From 1991-1997, the State of Colorado funded 90 percent of the costs for each child who met out-of-home placement criteria. In 1991-1992, out-of-home expenditures were $40.9 million; by 1996-1997, that had risen to $125.9 million. The legislature that year denied a supplemental funding request and demanded that the state child welfare agency roll back provider rates by 10 percent for three months. The agency had been discussing privatizing the entire child welfare system; the legislature told the agency to study managed care for six months and come back with a report.
Then the legislature decided to support a public child welfare managed care model, but not privatization. In 1997, the legislature block-granted child welfare funding and capped it (the legislation is referred to as “Capped Allocation”). That legislation also authorized three managed care pilots, and legislation in 1998 authorized three more pilots. The state’s objectives for the managed care pilots are to control costs and to assist children and families to achieve safety and permanency within ASFA timeframes. The requirements are: (1) there is a single entry point (i.e., the client was not referred out for services); (2) there are interagency agreements with community partners regarding funding of services; and (3) there are utilization review mechanisms (which often resulted in front-end approval mechanisms).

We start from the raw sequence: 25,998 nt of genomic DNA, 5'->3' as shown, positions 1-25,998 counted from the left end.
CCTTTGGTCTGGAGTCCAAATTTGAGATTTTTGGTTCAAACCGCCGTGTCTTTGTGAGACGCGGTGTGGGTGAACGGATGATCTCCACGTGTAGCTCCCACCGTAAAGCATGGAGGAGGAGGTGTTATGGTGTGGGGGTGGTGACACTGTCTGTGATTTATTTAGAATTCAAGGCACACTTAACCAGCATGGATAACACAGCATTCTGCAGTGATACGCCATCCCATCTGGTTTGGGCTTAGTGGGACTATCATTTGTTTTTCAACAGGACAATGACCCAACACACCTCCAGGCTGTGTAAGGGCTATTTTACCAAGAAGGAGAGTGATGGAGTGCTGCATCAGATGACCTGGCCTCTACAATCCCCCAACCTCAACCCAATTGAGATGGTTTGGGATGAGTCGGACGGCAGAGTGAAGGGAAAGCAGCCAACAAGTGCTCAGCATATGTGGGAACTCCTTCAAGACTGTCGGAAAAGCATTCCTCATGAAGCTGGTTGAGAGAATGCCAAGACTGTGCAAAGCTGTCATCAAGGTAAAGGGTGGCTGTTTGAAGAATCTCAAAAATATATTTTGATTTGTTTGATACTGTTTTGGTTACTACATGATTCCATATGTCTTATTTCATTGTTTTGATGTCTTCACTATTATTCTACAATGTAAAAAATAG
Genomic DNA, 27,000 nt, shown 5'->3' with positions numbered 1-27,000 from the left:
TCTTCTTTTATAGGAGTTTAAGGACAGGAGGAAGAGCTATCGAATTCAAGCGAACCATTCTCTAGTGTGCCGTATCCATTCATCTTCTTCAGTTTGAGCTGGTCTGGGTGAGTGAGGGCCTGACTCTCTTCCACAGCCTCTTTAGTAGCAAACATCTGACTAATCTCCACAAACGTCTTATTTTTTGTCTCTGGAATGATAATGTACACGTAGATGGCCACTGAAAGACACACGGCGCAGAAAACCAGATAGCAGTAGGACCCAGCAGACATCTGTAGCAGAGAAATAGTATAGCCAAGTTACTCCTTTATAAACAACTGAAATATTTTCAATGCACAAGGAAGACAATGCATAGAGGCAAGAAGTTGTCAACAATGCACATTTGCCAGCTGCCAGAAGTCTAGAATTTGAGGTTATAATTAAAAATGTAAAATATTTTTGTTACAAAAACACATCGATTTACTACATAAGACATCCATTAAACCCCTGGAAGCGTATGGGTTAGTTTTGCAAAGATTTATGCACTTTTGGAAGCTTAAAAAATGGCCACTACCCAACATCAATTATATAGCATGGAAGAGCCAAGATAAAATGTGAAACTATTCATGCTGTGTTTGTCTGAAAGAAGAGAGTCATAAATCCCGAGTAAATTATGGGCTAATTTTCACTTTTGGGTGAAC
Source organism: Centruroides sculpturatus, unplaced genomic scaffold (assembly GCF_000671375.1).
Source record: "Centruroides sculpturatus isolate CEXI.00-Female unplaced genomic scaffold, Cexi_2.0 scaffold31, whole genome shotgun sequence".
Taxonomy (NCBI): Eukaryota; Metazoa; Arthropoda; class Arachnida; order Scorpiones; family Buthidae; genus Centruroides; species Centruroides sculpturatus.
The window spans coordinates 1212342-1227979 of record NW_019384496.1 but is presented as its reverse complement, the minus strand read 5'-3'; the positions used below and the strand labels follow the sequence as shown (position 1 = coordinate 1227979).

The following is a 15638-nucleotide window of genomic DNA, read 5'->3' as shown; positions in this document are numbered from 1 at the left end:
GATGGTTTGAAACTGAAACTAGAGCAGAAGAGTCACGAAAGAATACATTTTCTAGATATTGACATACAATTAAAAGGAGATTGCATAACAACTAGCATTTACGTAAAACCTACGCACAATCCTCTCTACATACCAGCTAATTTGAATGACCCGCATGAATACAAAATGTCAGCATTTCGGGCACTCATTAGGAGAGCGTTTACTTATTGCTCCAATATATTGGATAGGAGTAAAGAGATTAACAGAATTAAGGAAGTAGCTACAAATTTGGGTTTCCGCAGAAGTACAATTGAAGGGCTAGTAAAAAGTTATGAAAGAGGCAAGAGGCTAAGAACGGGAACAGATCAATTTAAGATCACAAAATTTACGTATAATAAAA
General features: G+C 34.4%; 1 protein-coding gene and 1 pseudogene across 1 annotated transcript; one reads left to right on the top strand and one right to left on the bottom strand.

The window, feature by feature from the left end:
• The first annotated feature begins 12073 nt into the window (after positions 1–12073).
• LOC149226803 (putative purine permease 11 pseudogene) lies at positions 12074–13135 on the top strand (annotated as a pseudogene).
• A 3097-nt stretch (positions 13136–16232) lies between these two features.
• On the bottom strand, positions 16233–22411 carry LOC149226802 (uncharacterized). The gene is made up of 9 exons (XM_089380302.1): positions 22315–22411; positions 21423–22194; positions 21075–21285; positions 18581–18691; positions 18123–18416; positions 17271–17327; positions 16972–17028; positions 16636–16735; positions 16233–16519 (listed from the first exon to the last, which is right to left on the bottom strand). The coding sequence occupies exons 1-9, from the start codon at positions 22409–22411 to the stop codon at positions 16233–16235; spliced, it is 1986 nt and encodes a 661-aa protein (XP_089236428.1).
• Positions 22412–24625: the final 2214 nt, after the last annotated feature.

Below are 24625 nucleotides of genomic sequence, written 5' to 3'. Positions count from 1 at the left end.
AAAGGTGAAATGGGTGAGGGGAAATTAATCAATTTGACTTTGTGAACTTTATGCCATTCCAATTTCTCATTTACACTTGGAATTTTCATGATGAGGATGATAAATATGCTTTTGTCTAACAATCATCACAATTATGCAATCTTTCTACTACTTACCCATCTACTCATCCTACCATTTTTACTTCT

The managed care initiative is testing the principles of child welfare managed care; the counties keep savings that, if it were a private corporation, would go to shareholders, and they put the savings back into child welfare services. In addition, pilots are required to have performance agreements regarding outcomes, and some rules and regulations are waived. Managed care counties also have more flexibility for spending within the lines; they can negotiate provider rates, services, and outcomes except for some rates such as for Residential Treatment Centers. One result has been that counties with children in high-end placements moved relatively quickly toward getting those children adopted. The counties can opt to apply up to 5 percent of their savings toward their 20 percent portion of child welfare costs (there’s an 80/20 split with the state), but so far they all have opted to use their savings instead for creative ways to do child welfare.